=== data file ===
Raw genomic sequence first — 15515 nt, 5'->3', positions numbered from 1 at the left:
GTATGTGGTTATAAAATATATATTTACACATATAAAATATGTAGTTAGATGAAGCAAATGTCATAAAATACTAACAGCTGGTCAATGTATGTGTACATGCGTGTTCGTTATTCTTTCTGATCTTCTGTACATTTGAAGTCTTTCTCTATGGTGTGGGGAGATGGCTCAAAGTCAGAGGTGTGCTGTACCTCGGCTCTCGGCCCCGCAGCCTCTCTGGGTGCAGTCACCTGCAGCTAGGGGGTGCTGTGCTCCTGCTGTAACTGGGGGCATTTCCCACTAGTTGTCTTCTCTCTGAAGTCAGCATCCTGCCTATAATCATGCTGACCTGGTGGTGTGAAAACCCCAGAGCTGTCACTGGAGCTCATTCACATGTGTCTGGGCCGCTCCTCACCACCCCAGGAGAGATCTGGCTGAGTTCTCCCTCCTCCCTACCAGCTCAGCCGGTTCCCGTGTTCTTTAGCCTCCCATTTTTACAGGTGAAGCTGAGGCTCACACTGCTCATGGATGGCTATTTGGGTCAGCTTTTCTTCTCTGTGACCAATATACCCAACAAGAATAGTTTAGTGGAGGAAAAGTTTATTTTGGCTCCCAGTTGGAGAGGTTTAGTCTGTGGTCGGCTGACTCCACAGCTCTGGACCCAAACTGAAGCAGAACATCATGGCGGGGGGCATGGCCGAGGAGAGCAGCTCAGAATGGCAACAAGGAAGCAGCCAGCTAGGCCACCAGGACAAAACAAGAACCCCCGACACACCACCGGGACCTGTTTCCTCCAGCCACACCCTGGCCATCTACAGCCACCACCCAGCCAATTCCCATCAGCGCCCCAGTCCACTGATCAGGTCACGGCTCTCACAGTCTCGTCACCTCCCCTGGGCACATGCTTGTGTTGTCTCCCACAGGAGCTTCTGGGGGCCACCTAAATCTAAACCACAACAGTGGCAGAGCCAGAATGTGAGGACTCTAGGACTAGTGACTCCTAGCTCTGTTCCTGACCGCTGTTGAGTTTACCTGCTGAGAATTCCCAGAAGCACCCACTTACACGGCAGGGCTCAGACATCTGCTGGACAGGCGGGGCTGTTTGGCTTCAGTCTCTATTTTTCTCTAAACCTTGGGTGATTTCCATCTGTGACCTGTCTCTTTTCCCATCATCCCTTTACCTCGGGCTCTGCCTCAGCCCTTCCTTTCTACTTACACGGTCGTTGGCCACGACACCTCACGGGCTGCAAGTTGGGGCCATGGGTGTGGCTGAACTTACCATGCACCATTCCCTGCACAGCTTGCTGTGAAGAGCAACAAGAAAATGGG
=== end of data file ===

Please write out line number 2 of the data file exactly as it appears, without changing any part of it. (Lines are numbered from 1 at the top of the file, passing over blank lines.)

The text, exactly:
GTATGTGGTTATAAAATATATATTTACACATATAAAATATGTAGTTAGATGAAGCAAATGTCATAAAATACTAACAGCTGGTCAATGTATGTGTACATGCGTGTTCGTTATTCTTTCTGATCTTCTGTACATTTGAAGTCTTTCTCTATGGTGTGGGGAGATGGCTCAAAGTCAGAGGTGTGCTGTACCTCGGCTCTCGGCCCCGCAGCCTCTCTGGGTGCAGTCACCTGCAGCTAGGGGGTGCTGTGCTCCTGCTGTAACTGGGGGCATTTCCCACTAGTTGTCTTCTCTCTGAAGTCAGCATCCTGCCTATAATCATGCTGACCTGGTGGTGTGAAAACCCCAGAGCTGTCACTGGAGCTCATTCACATGTGTCTGGGCCGCTCCTCACCACCCCAGGAGAGATCTGGCTGAGTTCTCCCTCCTCCCTACCAGCTCAGCCGGTTCCCGTGTTCTTTAGCCTCCCATTTTTACAGGTGAAGCTGAGGCTCACACTGCTCATGGATGGCTATTTGGGTCAGCTTTTCTTCTCTGTGACCAATATACCCAACAAGAATAGTTTAGTGGAGGAAAAGTTTATTTTGGCTCCCAGTTGGAGAGGTTTAGTCTGTGGTCGGCTGACTCCACAGCTCTGGACCCAAACTGAAGCAGAACATCATGGCGGGGGGCATGGCCGAGGAGAGCAGCTCAGAATGGCAACAAGGAAGCAGCCAGCTAGGCCACCAGGACAAAACAAGAACCCCCGACACACCACCGGGACCTGTTTCCTCCAGCCACACCCTGGCCATCTACAGCCACCACCCAGCCAATTCCCATCAGCGCCCCAGTCCACTGATCAGGTCACGGCTCTCACAGTCTCGTCACCTCCCCTGGGCACATGCTTGTGTTGTCTCCCACAGGAGCTTCTGGGGGCCACCTAAATCTAAACCACAACAGTGGCAGAGCCAGAATGTGAGGACTCTAGGACTAGTGACTCCTAGCTCTGTTCCTGACCGCTGTTGAGTTTACCTGCTGAGAATTCCCAGAAGCACCCACTTACACGGCAGGGCTCAGACATCTGCTGGACAGGCGGGGCTGTTTGGCTTCAGTCTCTATTTTTCTCTAAACCTTGGGTGATTTCCATCTGTGACCTGTCTCTTTTCCCATCATCCCTTTACCTCGGGCTCTGCCTCAGCCCTTCCTTTCTACTTACACGGTCGTTGGCCACGACACCTCACGGGCTGCAAGTTGGGGCCATGGGTGTGGCTGAACTTACCATGCACCATTCCCTGCACAGCTTGCTGTGAAGAGCAACAAGAAAATGGG